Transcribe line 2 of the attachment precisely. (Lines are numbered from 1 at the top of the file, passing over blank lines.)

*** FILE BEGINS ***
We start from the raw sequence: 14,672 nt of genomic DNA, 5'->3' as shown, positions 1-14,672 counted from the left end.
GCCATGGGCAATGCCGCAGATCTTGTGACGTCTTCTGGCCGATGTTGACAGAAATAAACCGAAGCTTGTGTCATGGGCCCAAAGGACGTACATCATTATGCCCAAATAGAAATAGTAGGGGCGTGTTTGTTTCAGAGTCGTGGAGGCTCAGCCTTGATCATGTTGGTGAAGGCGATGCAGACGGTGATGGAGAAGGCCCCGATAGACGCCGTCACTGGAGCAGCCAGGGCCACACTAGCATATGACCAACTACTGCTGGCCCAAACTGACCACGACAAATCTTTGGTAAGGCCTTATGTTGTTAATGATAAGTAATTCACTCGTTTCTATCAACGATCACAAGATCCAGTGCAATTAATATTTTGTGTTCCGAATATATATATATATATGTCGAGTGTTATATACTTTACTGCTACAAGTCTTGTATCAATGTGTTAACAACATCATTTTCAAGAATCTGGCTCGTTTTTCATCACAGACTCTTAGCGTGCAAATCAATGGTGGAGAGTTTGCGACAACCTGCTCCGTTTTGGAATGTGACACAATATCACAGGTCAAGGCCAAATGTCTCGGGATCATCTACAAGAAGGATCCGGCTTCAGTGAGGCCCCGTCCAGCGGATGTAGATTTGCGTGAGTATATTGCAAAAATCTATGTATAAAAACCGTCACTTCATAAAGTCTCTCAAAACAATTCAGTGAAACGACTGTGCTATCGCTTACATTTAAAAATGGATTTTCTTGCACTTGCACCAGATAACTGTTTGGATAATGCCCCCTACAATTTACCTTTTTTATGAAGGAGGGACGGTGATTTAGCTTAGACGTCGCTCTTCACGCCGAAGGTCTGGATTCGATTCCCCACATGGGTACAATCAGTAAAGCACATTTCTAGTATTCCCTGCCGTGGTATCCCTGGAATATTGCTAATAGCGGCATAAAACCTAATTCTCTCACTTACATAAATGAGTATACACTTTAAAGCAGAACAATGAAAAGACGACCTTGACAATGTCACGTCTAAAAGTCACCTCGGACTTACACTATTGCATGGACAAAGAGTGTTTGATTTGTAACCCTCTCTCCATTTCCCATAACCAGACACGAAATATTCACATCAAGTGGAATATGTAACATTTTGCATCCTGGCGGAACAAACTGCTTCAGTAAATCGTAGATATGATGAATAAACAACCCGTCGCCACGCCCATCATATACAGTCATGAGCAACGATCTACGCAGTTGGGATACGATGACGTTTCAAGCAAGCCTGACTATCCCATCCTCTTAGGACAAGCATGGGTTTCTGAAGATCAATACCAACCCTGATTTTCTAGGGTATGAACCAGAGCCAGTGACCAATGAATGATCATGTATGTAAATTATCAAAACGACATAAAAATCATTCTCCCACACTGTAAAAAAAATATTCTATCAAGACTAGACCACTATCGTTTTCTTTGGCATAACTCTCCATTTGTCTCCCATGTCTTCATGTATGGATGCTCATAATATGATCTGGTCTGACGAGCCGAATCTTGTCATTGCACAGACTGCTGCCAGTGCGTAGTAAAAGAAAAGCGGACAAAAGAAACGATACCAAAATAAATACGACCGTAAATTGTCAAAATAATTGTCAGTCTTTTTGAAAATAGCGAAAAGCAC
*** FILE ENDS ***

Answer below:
GCCATGGGCAATGCCGCAGATCTTGTGACGTCTTCTGGCCGATGTTGACAGAAATAAACCGAAGCTTGTGTCATGGGCCCAAAGGACGTACATCATTATGCCCAAATAGAAATAGTAGGGGCGTGTTTGTTTCAGAGTCGTGGAGGCTCAGCCTTGATCATGTTGGTGAAGGCGATGCAGACGGTGATGGAGAAGGCCCCGATAGACGCCGTCACTGGAGCAGCCAGGGCCACACTAGCATATGACCAACTACTGCTGGCCCAAACTGACCACGACAAATCTTTGGTAAGGCCTTATGTTGTTAATGATAAGTAATTCACTCGTTTCTATCAACGATCACAAGATCCAGTGCAATTAATATTTTGTGTTCCGAATATATATATATATATGTCGAGTGTTATATACTTTACTGCTACAAGTCTTGTATCAATGTGTTAACAACATCATTTTCAAGAATCTGGCTCGTTTTTCATCACAGACTCTTAGCGTGCAAATCAATGGTGGAGAGTTTGCGACAACCTGCTCCGTTTTGGAATGTGACACAATATCACAGGTCAAGGCCAAATGTCTCGGGATCATCTACAAGAAGGATCCGGCTTCAGTGAGGCCCCGTCCAGCGGATGTAGATTTGCGTGAGTATATTGCAAAAATCTATGTATAAAAACCGTCACTTCATAAAGTCTCTCAAAACAATTCAGTGAAACGACTGTGCTATCGCTTACATTTAAAAATGGATTTTCTTGCACTTGCACCAGATAACTGTTTGGATAATGCCCCCTACAATTTACCTTTTTTATGAAGGAGGGACGGTGATTTAGCTTAGACGTCGCTCTTCACGCCGAAGGTCTGGATTCGATTCCCCACATGGGTACAATCAGTAAAGCACATTTCTAGTATTCCCTGCCGTGGTATCCCTGGAATATTGCTAATAGCGGCATAAAACCTAATTCTCTCACTTACATAAATGAGTATACACTTTAAAGCAGAACAATGAAAAGACGACCTTGACAATGTCACGTCTAAAAGTCACCTCGGACTTACACTATTGCATGGACAAAGAGTGTTTGATTTGTAACCCTCTCTCCATTTCCCATAACCAGACACGAAATATTCACATCAAGTGGAATATGTAACATTTTGCATCCTGGCGGAACAAACTGCTTCAGTAAATCGTAGATATGATGAATAAACAACCCGTCGCCACGCCCATCATATACAGTCATGAGCAACGATCTACGCAGTTGGGATACGATGACGTTTCAAGCAAGCCTGACTATCCCATCCTCTTAGGACAAGCATGGGTTTCTGAAGATCAATACCAACCCTGATTTTCTAGGGTATGAACCAGAGCCAGTGACCAATGAATGATCATGTATGTAAATTATCAAAACGACATAAAAATCATTCTCCCACACTGTAAAAAAAATATTCTATCAAGACTAGACCACTATCGTTTTCTTTGGCATAACTCTCCATTTGTCTCCCATGTCTTCATGTATGGATGCTCATAATATGATCTGGTCTGACGAGCCGAATCTTGTCATTGCACAGACTGCTGCCAGTGCGTAGTAAAAGAAAAGCGGACAAAAGAAACGATACCAAAATAAATACGACCGTAAATTGTCAAAATAATTGTCAGTCTTTTTGAAAATAGCGAAAAGCAC